Meri Brick|8/26/2021|7 min read

The Differences Between Synchronous And Asynchronous Visits

A complete guide to real time vs. store-and-forward


With the rapid adoption of telehealth across hospitals, clinics and even employers, you’ve likely been offered the chance to seek medical attention virtually versus going into a healthcare facility. You’ve probably also had the choice between how you wanted to receive that virtual care - synchronously or asynchronously. The same goes for providers.

Whether you’re a clinician delivering virtual care or an organization vetting out the best ways to offer telemedicine to the patients, customers or employees you serve, it’s important to understand the pros and cons that come with synchronous and asynchronous visits. Both have their place and their advantages to consider.

You may recall that we briefly touched on these terms in our Telehealth Dictionary blog a couple of months back. In this post, we’re going to dig deeper into all the key considerations around synchronous versus asynchronous telehealth visits. So, let’s get into it!

Starting with the basics

Before we dive into the difference between synchronous and asynchronous telehealth, let’s begin with telehealth as a whole. Telehealth, as defined by The Center for Connected Health Policy (CCHP), is “a variety of telecommunications technologies and tactics to provide health services from a distance”. It’s essentially an overarching term for all the technologies and services that go into providing virtual care.

There are several use cases where telehealth is particularly convenient, including when:

  • treating patients with chronic conditions that require constant monitoring or data capture

  • traveling to onsite facilities is a challenge (eg. rural areas, mobility issues)

  • performing regular, proactive wellness visits (think value-based care models)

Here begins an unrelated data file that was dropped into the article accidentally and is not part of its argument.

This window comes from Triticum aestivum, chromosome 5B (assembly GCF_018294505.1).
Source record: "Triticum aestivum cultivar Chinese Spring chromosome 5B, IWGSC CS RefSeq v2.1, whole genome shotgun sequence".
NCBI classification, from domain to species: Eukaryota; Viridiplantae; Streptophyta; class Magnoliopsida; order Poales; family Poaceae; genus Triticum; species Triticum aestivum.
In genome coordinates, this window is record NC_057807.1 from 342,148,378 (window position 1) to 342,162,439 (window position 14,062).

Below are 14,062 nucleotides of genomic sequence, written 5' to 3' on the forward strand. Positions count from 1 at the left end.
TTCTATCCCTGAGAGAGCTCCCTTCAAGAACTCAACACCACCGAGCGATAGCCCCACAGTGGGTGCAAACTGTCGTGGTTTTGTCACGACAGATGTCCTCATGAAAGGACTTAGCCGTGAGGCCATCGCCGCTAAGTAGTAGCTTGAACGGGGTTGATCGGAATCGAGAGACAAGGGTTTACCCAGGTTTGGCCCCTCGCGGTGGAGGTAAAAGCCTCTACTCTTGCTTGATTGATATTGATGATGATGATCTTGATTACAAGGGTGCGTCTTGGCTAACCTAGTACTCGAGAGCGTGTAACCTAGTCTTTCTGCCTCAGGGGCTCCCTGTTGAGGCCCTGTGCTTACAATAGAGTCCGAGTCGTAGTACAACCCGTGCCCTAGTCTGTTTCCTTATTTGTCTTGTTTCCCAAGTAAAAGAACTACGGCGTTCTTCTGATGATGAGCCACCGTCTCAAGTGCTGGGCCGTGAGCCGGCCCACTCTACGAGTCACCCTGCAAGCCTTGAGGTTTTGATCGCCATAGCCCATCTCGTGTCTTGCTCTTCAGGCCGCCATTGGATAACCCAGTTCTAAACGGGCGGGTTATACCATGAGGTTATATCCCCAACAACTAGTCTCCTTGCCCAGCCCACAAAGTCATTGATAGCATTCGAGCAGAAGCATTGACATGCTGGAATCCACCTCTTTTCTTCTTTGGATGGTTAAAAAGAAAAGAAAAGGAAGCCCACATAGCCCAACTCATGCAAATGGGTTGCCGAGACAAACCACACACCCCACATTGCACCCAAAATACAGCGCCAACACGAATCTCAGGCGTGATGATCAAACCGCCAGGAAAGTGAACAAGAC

• triaging patients for urgent care, especially during a pandemic like COVID-19

  • in-person care is simply not a requirement for receiving quality treatment

Because of the instances we just outlined, there are several fields of medicine (including specialty areas) tapping into telehealth for their optimum care delivery. These are:

  • Mental & behavioral health care for telepsychiatry and virtual counseling

  • Geriatrics and Orthopedics for assisted living or skilled nursing facilities

  • Addiction medicine and cessation services

  • Endocrinology for hormone and testosterone therapy

  • Fertility treatment

  • Clinical trials across prevention, screening and treatment

  • Telepharmacy and prescription management

  • Pre-op, post-op, and post-surgical follow-ups

  • Dermatology to examine skin, hair and nail problems

  • Cardiology for remote cardiac monitoring thanks to advances in wearables

  • Ophthalmology for screenings, triaging and performing at-home vision tests

  • Gastroenterology for dietary counseling and the review of lab & imaging results

Outside of the benefits to providers, we’re also seeing a large trend in patient satisfaction with virtual care for the top three reasons:

  • Flexibility - Telehealth allows you to be seen anywhere you are. Patients could be at home, at work, on the beach… even on the other side of the globe. The convenience is undeniable.

  • Speed - Telehealth cuts down on travel and time-off work. Since patients can be seen anywhere, they don’t need to carve out commute time to and from the doctor’s office. It also eliminates the added worry of finding childcare.

  • Safety - Telehealth means less of a chance of getting or transmitting a virus. Telehealth visits are a perfect way to keep your distance, avoid hospital and clinic waiting rooms and decrease your likelihood of getting sick.

Now that we’ve covered the basics of telehealth and why the demand for virtual care services is skyrocketing across patients and providers, let's dive into what you’ve been waiting for - the scoop on synchronous versus asynchronous visits.

Synchronous telehealth - What is it?

Synchronous telehealth is the most well-known delivery method and the form most people think of when they hear ‘virtual visit’. According to the United States Department of Health and Human Services, “synchronous telehealth happens in live, real-time settings where the patient interacts with a provider.”

Patient benefits